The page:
What are Pressure Groups?
- Pressure groups are bodies of people who have a shared interest in getting the government to change the law in certain areas.
- Sectional or Interest groups exist to further the ends of their own particular section of society. Examples include trade unions and professional associations such as the British Medical Association, who represent doctors.
- Cause groups are those that promote a particular idea or belief. Examples include environemental groups like Greenpeace.
- Insider groups have direct contact with Parliament and government ministers.
- Outsider groups have to resort to direct action to promote their cause. Examples include Fathers4Justice.
Why are Pressure Groups set up?
- Sometimes pressure groups are set up as a result of a tragic event. The Snowdrop Campaign, organised after the Dunblane massacre in 1996, resulted in Parliament banning the private ownership of most types of handguns.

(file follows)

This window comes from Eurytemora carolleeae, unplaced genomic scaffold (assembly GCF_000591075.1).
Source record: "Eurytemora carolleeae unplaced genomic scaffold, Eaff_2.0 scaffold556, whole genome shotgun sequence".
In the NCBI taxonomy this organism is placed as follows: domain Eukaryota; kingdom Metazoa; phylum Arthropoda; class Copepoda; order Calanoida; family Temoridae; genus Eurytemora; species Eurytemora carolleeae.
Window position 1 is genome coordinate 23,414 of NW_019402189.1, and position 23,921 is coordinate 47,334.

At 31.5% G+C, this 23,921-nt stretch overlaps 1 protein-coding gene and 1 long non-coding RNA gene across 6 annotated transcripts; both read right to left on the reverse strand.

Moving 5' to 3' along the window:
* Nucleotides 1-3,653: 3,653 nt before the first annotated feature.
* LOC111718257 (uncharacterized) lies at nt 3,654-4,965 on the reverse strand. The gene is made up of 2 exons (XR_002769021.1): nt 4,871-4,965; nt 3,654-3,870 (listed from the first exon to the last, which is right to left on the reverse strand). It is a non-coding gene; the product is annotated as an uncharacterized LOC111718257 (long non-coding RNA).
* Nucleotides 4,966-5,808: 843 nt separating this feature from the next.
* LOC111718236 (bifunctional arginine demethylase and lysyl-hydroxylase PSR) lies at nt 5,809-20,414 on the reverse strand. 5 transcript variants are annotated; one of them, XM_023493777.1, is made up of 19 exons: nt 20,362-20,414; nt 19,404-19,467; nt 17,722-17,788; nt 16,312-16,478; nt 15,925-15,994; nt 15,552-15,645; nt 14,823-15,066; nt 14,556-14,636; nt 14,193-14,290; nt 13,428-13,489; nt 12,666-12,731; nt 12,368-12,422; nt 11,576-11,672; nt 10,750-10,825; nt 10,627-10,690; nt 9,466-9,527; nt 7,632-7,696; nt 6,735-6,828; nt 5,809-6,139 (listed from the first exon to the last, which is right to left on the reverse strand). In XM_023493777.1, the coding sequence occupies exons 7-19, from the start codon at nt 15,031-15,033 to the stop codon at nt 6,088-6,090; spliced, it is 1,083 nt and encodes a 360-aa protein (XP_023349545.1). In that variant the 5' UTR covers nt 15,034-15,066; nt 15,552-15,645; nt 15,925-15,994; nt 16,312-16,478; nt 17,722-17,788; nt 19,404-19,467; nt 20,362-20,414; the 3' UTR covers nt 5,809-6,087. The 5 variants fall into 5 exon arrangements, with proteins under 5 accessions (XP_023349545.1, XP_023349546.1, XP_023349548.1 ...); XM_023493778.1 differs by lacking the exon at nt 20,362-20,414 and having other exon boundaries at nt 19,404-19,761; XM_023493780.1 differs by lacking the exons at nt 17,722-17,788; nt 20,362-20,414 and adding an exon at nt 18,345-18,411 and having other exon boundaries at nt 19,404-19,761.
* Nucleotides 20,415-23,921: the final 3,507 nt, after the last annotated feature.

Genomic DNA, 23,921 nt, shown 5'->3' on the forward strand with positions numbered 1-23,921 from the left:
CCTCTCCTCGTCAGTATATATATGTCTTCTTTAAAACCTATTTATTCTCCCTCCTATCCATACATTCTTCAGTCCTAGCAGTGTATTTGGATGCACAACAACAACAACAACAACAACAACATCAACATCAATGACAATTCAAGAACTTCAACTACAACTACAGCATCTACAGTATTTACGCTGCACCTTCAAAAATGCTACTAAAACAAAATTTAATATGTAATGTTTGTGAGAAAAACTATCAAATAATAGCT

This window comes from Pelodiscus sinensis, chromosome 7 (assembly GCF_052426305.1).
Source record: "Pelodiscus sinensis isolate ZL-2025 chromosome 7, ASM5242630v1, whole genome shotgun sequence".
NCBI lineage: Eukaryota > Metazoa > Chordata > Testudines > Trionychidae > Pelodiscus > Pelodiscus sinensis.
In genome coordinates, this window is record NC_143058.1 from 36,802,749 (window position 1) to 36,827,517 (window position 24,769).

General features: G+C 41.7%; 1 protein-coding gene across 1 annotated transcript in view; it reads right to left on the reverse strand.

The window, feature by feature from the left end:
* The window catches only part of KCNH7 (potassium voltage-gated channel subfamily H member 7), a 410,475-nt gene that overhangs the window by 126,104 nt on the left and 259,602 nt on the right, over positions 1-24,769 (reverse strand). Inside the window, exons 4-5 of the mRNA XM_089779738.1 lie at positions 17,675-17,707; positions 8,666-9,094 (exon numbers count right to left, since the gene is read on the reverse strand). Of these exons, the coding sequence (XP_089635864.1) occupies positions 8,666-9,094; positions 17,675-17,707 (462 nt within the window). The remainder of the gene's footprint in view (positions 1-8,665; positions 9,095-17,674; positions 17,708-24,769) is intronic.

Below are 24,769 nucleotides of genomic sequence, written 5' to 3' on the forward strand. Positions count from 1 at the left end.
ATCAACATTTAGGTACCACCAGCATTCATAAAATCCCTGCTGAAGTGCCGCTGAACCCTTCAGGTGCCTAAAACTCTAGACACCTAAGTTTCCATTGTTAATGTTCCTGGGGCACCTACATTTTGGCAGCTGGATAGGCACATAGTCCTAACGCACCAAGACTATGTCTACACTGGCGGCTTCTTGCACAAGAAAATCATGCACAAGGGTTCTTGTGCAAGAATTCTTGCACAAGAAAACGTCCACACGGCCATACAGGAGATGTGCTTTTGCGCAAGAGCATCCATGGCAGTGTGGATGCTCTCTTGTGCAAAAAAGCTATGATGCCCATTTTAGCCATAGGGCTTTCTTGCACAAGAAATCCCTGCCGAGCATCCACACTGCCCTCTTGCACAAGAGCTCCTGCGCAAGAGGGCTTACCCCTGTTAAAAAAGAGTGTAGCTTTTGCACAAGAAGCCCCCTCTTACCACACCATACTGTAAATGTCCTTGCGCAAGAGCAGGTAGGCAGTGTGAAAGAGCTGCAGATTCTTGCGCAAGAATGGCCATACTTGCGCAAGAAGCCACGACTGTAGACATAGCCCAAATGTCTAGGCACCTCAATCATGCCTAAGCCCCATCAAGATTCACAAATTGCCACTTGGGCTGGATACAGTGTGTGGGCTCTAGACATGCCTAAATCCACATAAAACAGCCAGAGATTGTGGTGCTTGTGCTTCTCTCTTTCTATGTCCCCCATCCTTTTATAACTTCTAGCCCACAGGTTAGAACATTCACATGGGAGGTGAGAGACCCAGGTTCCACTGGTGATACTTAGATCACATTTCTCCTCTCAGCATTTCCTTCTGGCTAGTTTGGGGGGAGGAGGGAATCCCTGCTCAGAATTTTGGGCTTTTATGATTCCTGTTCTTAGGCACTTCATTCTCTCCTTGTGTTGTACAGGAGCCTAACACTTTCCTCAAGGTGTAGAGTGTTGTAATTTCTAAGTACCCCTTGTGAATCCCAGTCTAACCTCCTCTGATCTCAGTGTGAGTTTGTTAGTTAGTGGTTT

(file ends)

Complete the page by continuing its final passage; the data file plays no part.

The degree of influence.
- Professional associations representing groups such as lawyers and doctors, made up of well-educated and wealthy individuals, are influential. Governments of all parties tend to consult them before introducing a Bill affecting their interests. The ban on smoking in public places in July 2007 was partly the result of lobbying by the British Medical Association.
- Outsider groups often have to resort to publicity stunts (such as those carried out by Fathers4Justice) or marches and demonstations, but most pressure groups engage in lobbying, produce promotional literature and generally try to gain as much publicity as possible for their cause…